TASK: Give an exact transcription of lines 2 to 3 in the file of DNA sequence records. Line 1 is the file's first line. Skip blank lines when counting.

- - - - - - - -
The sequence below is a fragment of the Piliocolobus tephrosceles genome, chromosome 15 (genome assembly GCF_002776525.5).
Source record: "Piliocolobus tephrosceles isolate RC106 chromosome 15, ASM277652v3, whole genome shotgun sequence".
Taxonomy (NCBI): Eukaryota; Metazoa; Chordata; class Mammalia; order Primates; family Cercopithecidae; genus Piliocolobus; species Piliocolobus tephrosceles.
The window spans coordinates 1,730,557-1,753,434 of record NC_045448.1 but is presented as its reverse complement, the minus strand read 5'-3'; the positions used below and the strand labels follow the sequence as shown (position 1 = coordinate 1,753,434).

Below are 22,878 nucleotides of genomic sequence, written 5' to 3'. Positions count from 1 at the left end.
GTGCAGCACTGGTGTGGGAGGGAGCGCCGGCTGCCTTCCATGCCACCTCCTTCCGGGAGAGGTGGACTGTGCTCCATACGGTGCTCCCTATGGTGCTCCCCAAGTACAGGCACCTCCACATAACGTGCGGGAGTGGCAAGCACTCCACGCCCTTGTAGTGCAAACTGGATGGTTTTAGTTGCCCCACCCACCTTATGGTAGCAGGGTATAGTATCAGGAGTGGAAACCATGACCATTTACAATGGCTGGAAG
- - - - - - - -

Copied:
Source record: "Piliocolobus tephrosceles isolate RC106 chromosome 15, ASM277652v3, whole genome shotgun sequence".
Taxonomy (NCBI): Eukaryota; Metazoa; Chordata; class Mammalia; order Primates; family Cercopithecidae; genus Piliocolobus; species Piliocolobus tephrosceles.